And the influx of “free” money into the market doesn’t create any incentive for New York’s public universities to bring down tuition costs. With so many more students incentivized to attend a public university, Akers argued the schools could become more selective in who they admit, further reducing opportunity for students coming from low-performing high schools in poorer areas.

A recent study out of England bears that out. After the U.K. government reinstituted university fees, it had more money available to cover non-tuition expenses, reimbursing more of needy students’ out-of-pocket costs. When colleges couldn’t charge tuition, it also forced them to cap the number of students admitted, benefiting wealthier students, the study found.

New York’s Excelsior Scholarship has also put the squeeze on the state’s robust private school sector, which awarded 51 percent of bachelor degrees and 72 percent of master’s degrees in the state during the 2014–15 school year. In March, the Commission on Independent Colleges and Universities urged state lawmakers to reject the Excelsior Scholarship program, which it estimated could cause a private school enrollment drop of as much as 15 percent. Such a major shift will have ripple effects across the state economy, the commission warned.

Deana Porterfield, president of Roberts Wesleyan College, an evangelical university in Rochester, N.Y., said her institution provided more than $114 million in local economic benefit, including 830 jobs.

“It is hard to imagine the negative economic impact across the state if all 100-plus independent institutions saw dramatic shifts in enrollment and employment,” she said. “New York can continue to be a leader in higher education by reinforcing the strong historical partnerships by supporting both public and private institutions, and student choice across the state.”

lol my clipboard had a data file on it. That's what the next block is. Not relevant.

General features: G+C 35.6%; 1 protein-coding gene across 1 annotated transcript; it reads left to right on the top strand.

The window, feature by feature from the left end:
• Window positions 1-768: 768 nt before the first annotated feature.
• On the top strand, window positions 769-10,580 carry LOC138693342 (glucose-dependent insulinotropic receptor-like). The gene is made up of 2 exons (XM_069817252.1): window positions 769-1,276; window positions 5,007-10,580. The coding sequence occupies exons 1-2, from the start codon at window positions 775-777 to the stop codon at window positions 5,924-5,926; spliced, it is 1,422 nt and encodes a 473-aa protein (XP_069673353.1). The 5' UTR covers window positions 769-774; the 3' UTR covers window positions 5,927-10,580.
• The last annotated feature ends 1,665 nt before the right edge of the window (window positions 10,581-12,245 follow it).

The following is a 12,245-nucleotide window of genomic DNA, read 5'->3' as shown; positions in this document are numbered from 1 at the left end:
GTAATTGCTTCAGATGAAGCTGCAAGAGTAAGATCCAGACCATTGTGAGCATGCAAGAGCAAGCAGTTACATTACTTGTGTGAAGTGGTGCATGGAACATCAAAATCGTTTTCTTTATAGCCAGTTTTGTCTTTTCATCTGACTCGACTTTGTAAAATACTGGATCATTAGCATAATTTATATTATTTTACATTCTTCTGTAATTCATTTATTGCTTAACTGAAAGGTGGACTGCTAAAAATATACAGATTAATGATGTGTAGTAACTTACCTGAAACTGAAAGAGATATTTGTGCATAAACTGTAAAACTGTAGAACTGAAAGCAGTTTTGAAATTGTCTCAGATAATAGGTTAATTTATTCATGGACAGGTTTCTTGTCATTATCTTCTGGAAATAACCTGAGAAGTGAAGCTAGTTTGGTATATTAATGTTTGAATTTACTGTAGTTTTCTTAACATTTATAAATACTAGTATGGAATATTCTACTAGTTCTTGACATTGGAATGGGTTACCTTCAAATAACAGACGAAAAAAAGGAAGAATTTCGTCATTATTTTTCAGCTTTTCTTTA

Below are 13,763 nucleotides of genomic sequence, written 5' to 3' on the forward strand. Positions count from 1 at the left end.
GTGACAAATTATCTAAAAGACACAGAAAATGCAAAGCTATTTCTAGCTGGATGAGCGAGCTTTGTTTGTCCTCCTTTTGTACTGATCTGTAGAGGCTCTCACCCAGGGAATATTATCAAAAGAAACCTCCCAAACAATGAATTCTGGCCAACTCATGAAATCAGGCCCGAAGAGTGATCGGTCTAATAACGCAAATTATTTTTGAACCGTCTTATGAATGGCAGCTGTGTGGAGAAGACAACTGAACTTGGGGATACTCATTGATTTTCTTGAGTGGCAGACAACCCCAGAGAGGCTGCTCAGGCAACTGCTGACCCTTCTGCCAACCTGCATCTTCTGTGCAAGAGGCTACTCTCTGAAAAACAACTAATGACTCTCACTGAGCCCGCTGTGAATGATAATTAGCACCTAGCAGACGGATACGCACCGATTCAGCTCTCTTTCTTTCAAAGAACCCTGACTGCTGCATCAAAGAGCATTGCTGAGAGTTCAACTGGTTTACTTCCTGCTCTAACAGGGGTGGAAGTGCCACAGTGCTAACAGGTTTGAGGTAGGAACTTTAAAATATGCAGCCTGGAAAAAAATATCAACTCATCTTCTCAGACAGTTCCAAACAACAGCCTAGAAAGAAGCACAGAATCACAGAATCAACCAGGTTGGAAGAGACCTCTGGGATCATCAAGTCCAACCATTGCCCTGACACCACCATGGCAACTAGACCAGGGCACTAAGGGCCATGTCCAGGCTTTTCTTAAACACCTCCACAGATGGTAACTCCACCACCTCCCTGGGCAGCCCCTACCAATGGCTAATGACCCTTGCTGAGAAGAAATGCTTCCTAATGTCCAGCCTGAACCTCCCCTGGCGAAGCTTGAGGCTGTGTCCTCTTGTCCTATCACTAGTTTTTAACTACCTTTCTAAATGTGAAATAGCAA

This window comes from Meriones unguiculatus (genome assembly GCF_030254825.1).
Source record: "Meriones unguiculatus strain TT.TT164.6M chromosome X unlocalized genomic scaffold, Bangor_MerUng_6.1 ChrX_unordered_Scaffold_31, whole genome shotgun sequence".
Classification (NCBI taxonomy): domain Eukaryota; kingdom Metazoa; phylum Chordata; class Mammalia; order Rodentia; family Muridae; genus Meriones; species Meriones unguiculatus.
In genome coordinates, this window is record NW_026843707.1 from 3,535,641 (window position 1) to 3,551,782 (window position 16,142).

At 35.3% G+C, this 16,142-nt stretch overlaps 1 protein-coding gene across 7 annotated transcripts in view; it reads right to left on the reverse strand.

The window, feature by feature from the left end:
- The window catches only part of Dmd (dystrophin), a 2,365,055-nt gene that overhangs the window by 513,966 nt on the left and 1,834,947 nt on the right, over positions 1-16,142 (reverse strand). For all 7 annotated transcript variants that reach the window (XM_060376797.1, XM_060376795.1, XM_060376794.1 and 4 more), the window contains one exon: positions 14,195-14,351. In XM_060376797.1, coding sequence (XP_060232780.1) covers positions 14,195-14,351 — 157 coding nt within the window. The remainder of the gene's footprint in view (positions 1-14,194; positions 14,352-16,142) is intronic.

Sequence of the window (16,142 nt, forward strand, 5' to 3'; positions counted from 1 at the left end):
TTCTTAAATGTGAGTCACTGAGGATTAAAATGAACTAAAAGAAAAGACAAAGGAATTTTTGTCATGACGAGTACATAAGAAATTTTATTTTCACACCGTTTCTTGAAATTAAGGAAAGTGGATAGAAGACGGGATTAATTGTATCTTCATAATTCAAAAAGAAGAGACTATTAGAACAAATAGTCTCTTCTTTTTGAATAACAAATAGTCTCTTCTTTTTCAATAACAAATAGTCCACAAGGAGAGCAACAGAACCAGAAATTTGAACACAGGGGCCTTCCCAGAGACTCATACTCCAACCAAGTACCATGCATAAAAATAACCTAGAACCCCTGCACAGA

Associated Press/Photo by Maria Danilova Associated Press/Photo by Maria Danilova Protesters at Harvard University demonstrate during Education Secretary Betsy DeVos’ on-campus speech last Thursday.

A polite, Ivy League protest

Students at Harvard University protested Education Secretary Betsy DeVos’ visit to the Cambridge, Mass., campus last week to deliver a speech on school choice. Students waved signs or held up their fists to express outrage at DeVos’ apparently radical proposition: “The future of school choice does not begin with a new federal mandate from Washington.”

At least the students protested politely, opting not to shout down or interrupt the presentation at Harvard’s Program on Education Policy and Governance. DeVos stuck to familiar themes, reiterating the importance of state education innovation and the minimal role the federal government has to play.

“We can amplify the voices of those who only want better for their kids,” she said. “We can assist states who are working to further empower parents, and urge those who haven’t.”